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Hay harvesting equipment at work in HHD fields

Alfalfa fields are cut and processed during the three-day event.

Mindy Ward, Editor, Missouri Ruralist

September 8, 2022

1 Min Read
The Hesston by Massey Ferguson self-propelled windrowers in field at HHD
FRONT FACING: The Hesston by Massey Ferguson self-propelled windrowers help operators cut and condition more acres in a day. For all crop conditions, this windrower offers better fuel economy.Mindy Ward

Step into a freshly cut alfalfa hayfield and take in all the smells during Husker Harvest Days. Hay demonstrations will run daily at 2 p.m.

These demonstrations showcase all the equipment you need to harvest your hay crop. Also, attendees get to see the entire alfalfa harvest process from beginning to end.

Mowers will take to the fields first. Rakes and windrowers follow. Visitors can step into the field to inspect the cut and examine plants for stems and leaves.

Rake in field at hay demo at HHD

NARROW WINDROW: After mowing, rakes are next at the haying demonstrations, as they narrow the swath. Rowse Rakes is just one of many companies attending Husker Harvest Days this year in Grand Island.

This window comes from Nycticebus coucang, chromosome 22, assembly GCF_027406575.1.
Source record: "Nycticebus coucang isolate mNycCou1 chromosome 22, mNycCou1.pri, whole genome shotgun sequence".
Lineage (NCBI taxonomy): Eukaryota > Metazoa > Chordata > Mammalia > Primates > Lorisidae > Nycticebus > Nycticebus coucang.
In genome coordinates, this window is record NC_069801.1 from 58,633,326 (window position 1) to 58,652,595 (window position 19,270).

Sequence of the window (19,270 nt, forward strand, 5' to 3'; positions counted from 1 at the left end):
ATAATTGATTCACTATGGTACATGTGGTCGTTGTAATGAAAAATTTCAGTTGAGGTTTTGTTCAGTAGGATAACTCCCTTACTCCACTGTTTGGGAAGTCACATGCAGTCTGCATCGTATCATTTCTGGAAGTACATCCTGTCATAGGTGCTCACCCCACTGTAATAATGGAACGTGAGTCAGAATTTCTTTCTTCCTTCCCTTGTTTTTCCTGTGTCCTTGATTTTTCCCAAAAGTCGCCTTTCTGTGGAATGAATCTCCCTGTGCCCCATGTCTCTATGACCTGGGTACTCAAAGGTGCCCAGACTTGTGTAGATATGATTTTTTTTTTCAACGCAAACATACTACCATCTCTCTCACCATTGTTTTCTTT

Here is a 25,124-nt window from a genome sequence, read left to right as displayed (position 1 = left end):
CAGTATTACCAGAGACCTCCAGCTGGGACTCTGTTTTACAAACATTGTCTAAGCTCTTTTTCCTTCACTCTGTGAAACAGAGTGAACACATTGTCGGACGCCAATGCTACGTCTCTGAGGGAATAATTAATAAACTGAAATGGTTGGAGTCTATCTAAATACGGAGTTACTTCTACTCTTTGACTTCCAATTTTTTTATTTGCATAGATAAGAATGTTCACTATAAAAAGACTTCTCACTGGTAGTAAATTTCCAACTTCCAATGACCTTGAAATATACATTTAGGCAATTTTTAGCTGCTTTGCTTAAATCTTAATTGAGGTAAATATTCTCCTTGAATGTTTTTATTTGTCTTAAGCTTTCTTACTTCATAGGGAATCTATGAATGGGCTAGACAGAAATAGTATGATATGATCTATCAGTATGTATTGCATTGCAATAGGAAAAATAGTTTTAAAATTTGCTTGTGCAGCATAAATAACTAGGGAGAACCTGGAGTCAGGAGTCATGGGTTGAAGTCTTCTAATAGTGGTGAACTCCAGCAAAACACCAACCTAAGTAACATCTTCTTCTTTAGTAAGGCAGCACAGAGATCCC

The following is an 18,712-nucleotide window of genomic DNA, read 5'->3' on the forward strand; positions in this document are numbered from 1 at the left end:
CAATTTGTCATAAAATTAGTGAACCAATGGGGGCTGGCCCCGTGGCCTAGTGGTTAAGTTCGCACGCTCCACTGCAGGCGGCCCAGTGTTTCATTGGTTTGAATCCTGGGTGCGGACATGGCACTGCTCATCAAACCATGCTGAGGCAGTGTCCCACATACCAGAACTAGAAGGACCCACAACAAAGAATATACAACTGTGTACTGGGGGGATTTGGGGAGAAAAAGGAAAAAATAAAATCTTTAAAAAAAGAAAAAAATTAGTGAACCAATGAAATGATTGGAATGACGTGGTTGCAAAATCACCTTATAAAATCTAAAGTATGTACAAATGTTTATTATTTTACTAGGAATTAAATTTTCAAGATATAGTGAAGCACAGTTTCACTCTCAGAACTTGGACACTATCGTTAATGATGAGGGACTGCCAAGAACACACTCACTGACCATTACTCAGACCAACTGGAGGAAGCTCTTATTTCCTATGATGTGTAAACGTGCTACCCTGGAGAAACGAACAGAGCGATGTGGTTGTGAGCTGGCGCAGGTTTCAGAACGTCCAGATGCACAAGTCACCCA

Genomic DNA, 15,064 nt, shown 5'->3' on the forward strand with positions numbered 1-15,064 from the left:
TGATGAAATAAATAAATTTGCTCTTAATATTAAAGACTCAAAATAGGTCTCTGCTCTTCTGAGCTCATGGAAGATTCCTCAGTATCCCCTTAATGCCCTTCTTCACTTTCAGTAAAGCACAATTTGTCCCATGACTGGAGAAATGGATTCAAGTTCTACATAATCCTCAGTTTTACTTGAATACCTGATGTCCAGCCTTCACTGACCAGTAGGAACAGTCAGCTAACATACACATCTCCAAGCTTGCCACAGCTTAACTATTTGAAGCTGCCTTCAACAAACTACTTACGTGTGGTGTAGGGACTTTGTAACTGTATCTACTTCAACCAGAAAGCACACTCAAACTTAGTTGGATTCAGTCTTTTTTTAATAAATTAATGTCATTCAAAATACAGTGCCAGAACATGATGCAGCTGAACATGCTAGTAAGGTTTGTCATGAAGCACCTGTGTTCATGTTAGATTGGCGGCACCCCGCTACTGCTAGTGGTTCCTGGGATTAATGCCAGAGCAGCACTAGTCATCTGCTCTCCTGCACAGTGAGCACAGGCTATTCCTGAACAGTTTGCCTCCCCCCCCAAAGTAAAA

But soon after the alfalfa is cut, large round balers will take to the field next.

These machines — from pull-behind to self-propelled — gather up the crop and then head to the offload site where the bales drop.

Visitors can inspect each machine and bale, and then talk with company representatives for more information.

Visitors at HHD hay demo inspecting the bales and tightness of wraps

BALE DROP: After balers travel to the drop zone and unload the last bale, visitors can walk up to the bales and inspect the tightness and wrap. This type of in-the-field action is what makes Husker Harvest Days an event not to miss.

About the Author(s)

Mindy Ward

Editor, Missouri Ruralist

Mindy resides on a small farm just outside of Holstein, Mo, about 80 miles southwest of St. Louis.

After graduating from the University of Missouri-Columbia with a bachelor’s degree in agricultural journalism, she worked briefly at a public relations firm in Kansas City. Her husband’s career led the couple north to Minnesota.

There, she reported on large-scale production of corn, soybeans, sugar beets, and dairy, as well as, biofuels for The Land. After 10 years, the couple returned to Missouri and she began covering agriculture in the Show-Me State.

“In all my 15 years of writing about agriculture, I have found some of the most progressive thinkers are farmers,” she says. “They are constantly searching for ways to do more with less, improve their land and leave their legacy to the next generation.”

Mindy and her husband, Stacy, together with their daughters, Elisa and Cassidy, operate Showtime Farms in southern Warren County. The family spends a great deal of time caring for and showing Dorset, Oxford and crossbred sheep.

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